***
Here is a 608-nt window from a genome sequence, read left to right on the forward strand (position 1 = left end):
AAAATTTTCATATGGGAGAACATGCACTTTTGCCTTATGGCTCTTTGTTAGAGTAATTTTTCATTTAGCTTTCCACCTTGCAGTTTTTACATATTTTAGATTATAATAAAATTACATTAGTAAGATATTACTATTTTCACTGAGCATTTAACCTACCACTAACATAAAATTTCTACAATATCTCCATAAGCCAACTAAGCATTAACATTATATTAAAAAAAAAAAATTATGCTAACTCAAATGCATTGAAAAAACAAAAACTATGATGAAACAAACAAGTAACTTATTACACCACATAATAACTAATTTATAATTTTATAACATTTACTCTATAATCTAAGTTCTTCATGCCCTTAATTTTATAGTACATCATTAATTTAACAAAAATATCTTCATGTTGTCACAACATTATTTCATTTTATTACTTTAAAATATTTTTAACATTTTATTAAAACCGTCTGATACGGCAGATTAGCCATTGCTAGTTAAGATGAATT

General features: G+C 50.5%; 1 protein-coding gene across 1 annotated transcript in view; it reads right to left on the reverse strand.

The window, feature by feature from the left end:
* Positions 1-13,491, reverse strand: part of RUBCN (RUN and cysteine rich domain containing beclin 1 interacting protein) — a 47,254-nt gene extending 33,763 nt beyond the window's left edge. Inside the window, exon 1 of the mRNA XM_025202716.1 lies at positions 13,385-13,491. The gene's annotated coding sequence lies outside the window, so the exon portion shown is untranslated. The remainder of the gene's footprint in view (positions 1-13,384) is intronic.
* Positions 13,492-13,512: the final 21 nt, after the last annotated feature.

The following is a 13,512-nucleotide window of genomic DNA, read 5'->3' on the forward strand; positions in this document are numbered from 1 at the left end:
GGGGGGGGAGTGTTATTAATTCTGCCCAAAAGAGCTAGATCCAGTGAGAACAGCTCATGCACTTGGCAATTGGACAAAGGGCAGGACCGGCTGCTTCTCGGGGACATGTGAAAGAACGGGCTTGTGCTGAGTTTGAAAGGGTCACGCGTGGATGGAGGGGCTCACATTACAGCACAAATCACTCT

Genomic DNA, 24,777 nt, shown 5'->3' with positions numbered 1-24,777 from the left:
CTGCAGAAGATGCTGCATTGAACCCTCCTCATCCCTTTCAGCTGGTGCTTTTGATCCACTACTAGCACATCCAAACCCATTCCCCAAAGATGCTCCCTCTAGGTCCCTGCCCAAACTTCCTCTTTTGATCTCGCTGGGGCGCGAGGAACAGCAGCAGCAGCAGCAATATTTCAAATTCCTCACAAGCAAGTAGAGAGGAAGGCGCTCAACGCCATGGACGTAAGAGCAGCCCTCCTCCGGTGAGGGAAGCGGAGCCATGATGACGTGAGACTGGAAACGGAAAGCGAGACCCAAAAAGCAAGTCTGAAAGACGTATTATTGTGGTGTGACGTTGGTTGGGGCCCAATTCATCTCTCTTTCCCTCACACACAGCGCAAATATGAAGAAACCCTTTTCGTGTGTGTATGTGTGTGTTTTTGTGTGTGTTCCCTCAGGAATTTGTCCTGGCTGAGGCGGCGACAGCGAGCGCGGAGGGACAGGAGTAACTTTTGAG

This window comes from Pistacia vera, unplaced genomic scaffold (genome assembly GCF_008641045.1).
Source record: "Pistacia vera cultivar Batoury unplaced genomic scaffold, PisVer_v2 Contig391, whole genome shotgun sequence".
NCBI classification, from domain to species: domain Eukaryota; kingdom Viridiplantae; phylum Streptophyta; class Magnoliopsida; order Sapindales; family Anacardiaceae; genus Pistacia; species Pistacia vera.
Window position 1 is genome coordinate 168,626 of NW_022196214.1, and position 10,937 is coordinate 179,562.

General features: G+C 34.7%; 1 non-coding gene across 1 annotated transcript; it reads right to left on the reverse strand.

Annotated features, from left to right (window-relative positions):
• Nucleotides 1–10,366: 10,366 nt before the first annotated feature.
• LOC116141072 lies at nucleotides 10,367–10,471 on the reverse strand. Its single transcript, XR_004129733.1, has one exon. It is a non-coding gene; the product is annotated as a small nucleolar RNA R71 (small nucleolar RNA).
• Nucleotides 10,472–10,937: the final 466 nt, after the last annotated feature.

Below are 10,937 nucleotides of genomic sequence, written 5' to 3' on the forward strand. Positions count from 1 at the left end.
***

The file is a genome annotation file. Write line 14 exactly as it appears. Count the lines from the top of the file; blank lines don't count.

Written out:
Window position 1 is genome coordinate 168,626 of NW_022196214.1, and position 10,937 is coordinate 179,562.